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I have a UI app (uses GTK) for Linux that requires to be run as root (it reads and writes /dev/sd*).

Instead of requiring the user to open a root shell or use "sudo" manually every time when he launches my app, I wonder if the app can use some OS-provided API to get root permissions. (Note: gtk app's can't use "setuid" mode, so that's not an option here.)

The advantage here would be an easier workflow: The user could, from his default user account, double click my app from the desktop instead of having to open a root terminal and launch it from there.

I ask this because OS X offers exactly this: An app can ask the OS to launch an executable with root permissions - the OS (and not the app) then asks the user to input his credentials, verifies them and then launches the target as desired.

I wonder if there's something similar for Linux (Ubuntu, e.g.)

Clarification:

So, after the hint at PolicyKit I wonder if I can use that to get r/w access to the "/dev/sd..." block devices. I find the documention quite hard to understand, so I thought I'd first ask whether this is possible at all before I spend hours on trying to understand it in vain.

Update:

The app is a remote operated disk repair tool for the unsavvy Linux user, and those Linux noobs won't have much understanding of using sudo or even changing their user's group memberships, especially if their disk just started acting up and they're freaking out. That's why I seek a solution that avoids technicalities like this.

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It's definitely possible to set things up like that - for example, the Synaptic package manager is usually set up that way. –  caf Mar 8 '10 at 12:11
    
I'm not sure you should really want to run as root. If you only need access to disk, it's better at add the user to "disk" group. –  Milan Babuškov Mar 8 '10 at 23:25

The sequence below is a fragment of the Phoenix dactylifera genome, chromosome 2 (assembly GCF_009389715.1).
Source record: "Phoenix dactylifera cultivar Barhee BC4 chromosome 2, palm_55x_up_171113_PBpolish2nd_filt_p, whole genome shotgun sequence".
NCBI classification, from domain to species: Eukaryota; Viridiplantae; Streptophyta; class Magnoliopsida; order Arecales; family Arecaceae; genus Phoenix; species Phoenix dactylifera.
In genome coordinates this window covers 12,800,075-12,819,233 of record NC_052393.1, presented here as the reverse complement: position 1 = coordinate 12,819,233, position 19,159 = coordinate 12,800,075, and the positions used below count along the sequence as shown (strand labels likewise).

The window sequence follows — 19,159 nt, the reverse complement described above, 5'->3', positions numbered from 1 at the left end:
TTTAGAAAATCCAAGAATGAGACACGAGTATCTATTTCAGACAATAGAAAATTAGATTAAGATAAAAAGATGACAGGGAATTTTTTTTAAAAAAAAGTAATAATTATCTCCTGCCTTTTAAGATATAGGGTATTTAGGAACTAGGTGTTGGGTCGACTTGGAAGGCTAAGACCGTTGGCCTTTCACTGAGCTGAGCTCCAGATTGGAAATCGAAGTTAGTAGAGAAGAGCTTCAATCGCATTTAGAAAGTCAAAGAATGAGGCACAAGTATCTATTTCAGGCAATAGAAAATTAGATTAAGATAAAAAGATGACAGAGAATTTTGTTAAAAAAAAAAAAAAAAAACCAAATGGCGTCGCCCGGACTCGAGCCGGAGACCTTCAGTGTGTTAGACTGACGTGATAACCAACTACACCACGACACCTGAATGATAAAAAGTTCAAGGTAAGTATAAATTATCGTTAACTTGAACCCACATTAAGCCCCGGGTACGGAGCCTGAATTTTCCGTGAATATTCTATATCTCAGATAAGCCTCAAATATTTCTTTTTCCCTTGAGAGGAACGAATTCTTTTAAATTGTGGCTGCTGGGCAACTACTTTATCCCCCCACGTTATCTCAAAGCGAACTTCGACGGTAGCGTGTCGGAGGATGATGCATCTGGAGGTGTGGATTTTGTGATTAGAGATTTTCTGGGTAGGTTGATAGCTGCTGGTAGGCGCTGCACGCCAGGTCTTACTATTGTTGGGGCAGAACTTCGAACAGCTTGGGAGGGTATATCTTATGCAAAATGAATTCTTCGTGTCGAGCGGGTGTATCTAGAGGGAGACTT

Milan - My app acts as a one-time disk repair tool. I don't think anyone who wants to use it is willing to change his system-wide settings for this, quasi permanently. –  Thomas Tempelmann Mar 8 '10 at 23:30
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1 Answer

up vote 1 down vote accepted
+150

The old way, simple but now being phased out, is GKSu. Here is the discussion on GKSu's future.

The new way is to use PolicyKit. I'm not quite sure how this works but I think you need to launch your app using the pkexec command.

UPDATE:

Looking at the example code on http://hal.freedesktop.org/docs/polkit/polkit-apps.html, it seems that you can use PolicyKit to obtain authorization for certain actions which are described by .policy files in /usr/share/polkit-1/actions. The action for executing a program as another user is org.freedesktop.policykit.exec. I can't seem to find an action for directly accessing block devices, but I have to admit, the PolicyKit documentation breaks my brain too.

So, perhaps the simplest course of action for you is to separate your disk-mangling code that requires privileges into a command-line utility, and run that from your GUI application using g_spawn_[a]sync() with pkexec. That way you wouldn't have to bother with requesting actions and that sort of thing. It's probably bad practice anyway to run your whole GUI application as root.

Another suggestion is to ask the author of PolicyKit (David Zeuthen) directly. Or try posting your question to the gtk-app-devel list.

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I've tried pkexec - unfortunately, it doesn't work in my case as I get the following error message: "Gtk-WARNING **: cannot open display:" -- "man pkexec" explains why: “The environment that PROGRAM will run it, will be set to a minimal known and safe environment in order to avoid injecting code through LD_LIBRARY_PATH or similar mechanisms. In addition the PKEXEC_UID environment variable is set to the user id of the process invoking pkexec. As a result, pkexec will not allow you to run e.g. X11 applications as another user since the $DISPLAY environment variable is not set.” Darn. –  Thomas Tempelmann Mar 8 '10 at 23:19
    
Hmm, I think the PolicyKit API allows you to achieve the same thing, but from within your program. I'm not sure though. –  ptomato Mar 9 '10 at 9:08
    
SO did not mail me about your update, so I only see it now. Thanks for making the extra effort, I think with that information I can get ahead. –  Thomas Tempelmann Mar 17 '10 at 18:09
    
Sure, I'm happy to go the extra mile for all that rep, they don't call it Crack Overflow for nothing ;-) –  ptomato Mar 18 '10 at 13:33
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